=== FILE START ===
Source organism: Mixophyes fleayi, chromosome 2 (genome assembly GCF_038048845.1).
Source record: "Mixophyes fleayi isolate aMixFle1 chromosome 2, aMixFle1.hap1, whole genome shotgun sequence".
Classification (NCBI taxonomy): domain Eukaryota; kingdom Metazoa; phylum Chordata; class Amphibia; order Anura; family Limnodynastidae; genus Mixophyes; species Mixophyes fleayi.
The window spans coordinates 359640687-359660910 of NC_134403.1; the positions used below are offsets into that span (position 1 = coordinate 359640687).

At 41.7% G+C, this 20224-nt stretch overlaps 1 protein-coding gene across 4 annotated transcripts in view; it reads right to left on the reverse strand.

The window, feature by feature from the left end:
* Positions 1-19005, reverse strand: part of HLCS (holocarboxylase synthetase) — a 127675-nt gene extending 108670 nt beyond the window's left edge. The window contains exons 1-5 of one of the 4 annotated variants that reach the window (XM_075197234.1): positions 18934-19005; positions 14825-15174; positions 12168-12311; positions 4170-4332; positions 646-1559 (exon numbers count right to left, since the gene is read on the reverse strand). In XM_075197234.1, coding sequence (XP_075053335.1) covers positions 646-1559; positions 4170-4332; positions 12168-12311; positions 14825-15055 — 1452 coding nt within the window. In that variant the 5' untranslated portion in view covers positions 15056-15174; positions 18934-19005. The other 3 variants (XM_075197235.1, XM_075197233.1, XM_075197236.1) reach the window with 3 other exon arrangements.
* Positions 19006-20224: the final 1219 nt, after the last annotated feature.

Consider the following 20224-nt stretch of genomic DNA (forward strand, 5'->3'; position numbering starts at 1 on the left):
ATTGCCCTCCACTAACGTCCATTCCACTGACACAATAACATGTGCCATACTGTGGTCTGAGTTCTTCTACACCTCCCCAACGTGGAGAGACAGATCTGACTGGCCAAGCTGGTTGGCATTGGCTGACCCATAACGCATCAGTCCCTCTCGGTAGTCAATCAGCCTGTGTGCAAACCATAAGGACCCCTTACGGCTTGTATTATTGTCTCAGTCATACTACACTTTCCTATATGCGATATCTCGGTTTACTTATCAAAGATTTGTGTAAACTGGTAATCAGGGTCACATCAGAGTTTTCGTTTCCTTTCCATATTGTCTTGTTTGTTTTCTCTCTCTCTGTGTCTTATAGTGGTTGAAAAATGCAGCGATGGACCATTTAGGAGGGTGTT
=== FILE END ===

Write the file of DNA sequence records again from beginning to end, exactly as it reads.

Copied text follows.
Source organism: Mixophyes fleayi, chromosome 2 (genome assembly GCF_038048845.1).
Source record: "Mixophyes fleayi isolate aMixFle1 chromosome 2, aMixFle1.hap1, whole genome shotgun sequence".
Classification (NCBI taxonomy): domain Eukaryota; kingdom Metazoa; phylum Chordata; class Amphibia; order Anura; family Limnodynastidae; genus Mixophyes; species Mixophyes fleayi.
The window spans coordinates 359640687-359660910 of NC_134403.1; the positions used below are offsets into that span (position 1 = coordinate 359640687).

At 41.7% G+C, this 20224-nt stretch overlaps 1 protein-coding gene across 4 annotated transcripts in view; it reads right to left on the reverse strand.

The window, feature by feature from the left end:
* Positions 1-19005, reverse strand: part of HLCS (holocarboxylase synthetase) — a 127675-nt gene extending 108670 nt beyond the window's left edge. The window contains exons 1-5 of one of the 4 annotated variants that reach the window (XM_075197234.1): positions 18934-19005; positions 14825-15174; positions 12168-12311; positions 4170-4332; positions 646-1559 (exon numbers count right to left, since the gene is read on the reverse strand). In XM_075197234.1, coding sequence (XP_075053335.1) covers positions 646-1559; positions 4170-4332; positions 12168-12311; positions 14825-15055 — 1452 coding nt within the window. In that variant the 5' untranslated portion in view covers positions 15056-15174; positions 18934-19005. The other 3 variants (XM_075197235.1, XM_075197233.1, XM_075197236.1) reach the window with 3 other exon arrangements.
* Positions 19006-20224: the final 1219 nt, after the last annotated feature.

Consider the following 20224-nt stretch of genomic DNA (forward strand, 5'->3'; position numbering starts at 1 on the left):
ATTGCCCTCCACTAACGTCCATTCCACTGACACAATAACATGTGCCATACTGTGGTCTGAGTTCTTCTACACCTCCCCAACGTGGAGAGACAGATCTGACTGGCCAAGCTGGTTGGCATTGGCTGACCCATAACGCATCAGTCCCTCTCGGTAGTCAATCAGCCTGTGTGCAAACCATAAGGACCCCTTACGGCTTGTATTATTGTCTCAGTCATACTACACTTTCCTATATGCGATATCTCGGTTTACTTATCAAAGATTTGTGTAAACTGGTAATCAGGGTCACATCAGAGTTTTCGTTTCCTTTCCATATTGTCTTGTTTGTTTTCTCTCTCTCTGTGTCTTATAGTGGTTGAAAAATGCAGCGATGGACCATTTAGGAGGGTGTT